(NEXSTAR) – Earlier this year, those living as far south as Alabama were treated to a special celestial treat: not aliens, but the aurora borealis. Since then, most in the U.S. haven’t had the chance to see the northern lights, despite hopes that they would dance to the south amid an active space weather period.
So where are the northern lights?
“It’s a little bit of a crapshoot,” Bill Murtagh, program coordinator for the SWPC and seasoned space weather forecaster, tells Nexstar. “We’ve had just as many eruptions occur since [spring], but we just haven’t been lucky – or unlucky, whichever way you look at it.”
Certain conditions have to be met for any part of the Lower 48 to see the northern lights. Coronal mass ejections, or CMEs, play a major role in that.
CMEs are explosions of plasma and magnetic material from the sun, NOAA explains. While CMEs and solar flares (which can occur simultaneously) can impact navigation, communication and radio signals here on Earth, CMEs are able to create stunning shows in the night sky.
The explosions essentially create currents in our planet’s magnetic fields, sending particles to the north and south poles. As those particles interact with oxygen and nitrogen, they can create auroras. The overall interaction is known as a geomagnetic storm. Multiple storms impacted Earth this spring, bringing the northern lights to multiple states.
This activity is largely thanks to our current stage in the solar cycle. During this 11-year period, which is currently Solar Cycle 25, the sun flips its magnetic poles, fueling space weather like CMEs, Rob Steenburgh, a space scientist with NOAA’s Space Weather Prediction Center, explains.
When we’re in the peak of the solar cycle, CMEs are common, occurring about two times a day, Steenburgh says.
If that’s the case, why haven’t we seen the northern lights much?
Unfortunately, the magnitude of space is largely to blame. The majority of eruptions coming from the sun don’t come to Earth. There is still a lot of activity on the sun — you can see it reported on this NOAA graph — but the eruptions aren’t occurring in the 40- to 50-degree window that face Earth, Murtagh explains.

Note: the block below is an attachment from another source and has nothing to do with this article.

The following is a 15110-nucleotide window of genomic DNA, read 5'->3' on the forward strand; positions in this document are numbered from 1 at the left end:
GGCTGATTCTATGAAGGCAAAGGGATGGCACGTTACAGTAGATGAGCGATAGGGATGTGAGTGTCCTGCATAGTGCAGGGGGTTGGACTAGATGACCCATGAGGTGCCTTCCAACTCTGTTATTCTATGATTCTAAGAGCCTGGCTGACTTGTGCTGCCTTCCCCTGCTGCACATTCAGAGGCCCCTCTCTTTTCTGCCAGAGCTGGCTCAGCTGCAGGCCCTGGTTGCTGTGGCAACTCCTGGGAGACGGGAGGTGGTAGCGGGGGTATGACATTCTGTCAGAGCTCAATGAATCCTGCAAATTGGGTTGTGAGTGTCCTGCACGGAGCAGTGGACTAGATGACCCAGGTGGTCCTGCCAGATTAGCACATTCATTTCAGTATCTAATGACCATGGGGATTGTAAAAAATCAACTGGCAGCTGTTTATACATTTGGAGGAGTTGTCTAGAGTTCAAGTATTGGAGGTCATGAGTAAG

“But, the sun continues with these bigger eruptions that are just not hitting us, and that could change next week,” he says. “Next week, we could get back-to-back eruptions in the next several weeks, the next couple of months.”
Don’t lose hope just yet though. We’re approaching the maximum phase of Solar Cycle 25, Murtagh says. It has also been rising faster and appears bigger than originally predicted.
“The [solar] cycle is rising faster and when it rises faster, it’s typically bigger,” Murtagh previously told Nexstar. “The bigger the cycle, the more eruptions [on the Sun], the more likely we see the aurora, bottom line.”
While it can be difficult to tell when exactly the U.S. will have the chance to see the aurora borealis, NOAA does offer single-day and next-day forecasts for potential northern light viewing.
If you live in a central or southern state, you’ll need to hope for larger geomagnetic storms, like a G-3, 4, or 5. And should the stars align to give you the chance to see the northern lights, be sure to move to a dark space away from city lights — and check the moon cycle. A full, bright moon can outshine the aurora near you, according to Murtagh.
It’s also important to note that while eruptions on the sun can lead to a stunning nighttime show, geomagnetic storms can pose a challenge to some of our infrastructure.
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As Steenburgh previously explained to Nexstar, mild or moderate geomagnetic storms can cause weak fluctuations in the power grid and impact satellite operations on spacecraft. Stronger storms can lead to power blackouts, radio issues, and problems with navigation systems, including those on aircraft. Thankfully, the SWPC is able to communicate with infrastructure officials to ensure everything continues running smoothly.
“When you see that aurora, take a moment for us,” Murtagh says. “We’re going to be hopping, it’s going to be very busy, and we’re doing everything we can to keep that infrastructure up and running, so nobody even knows there’s a negative side to that lovely aurora.”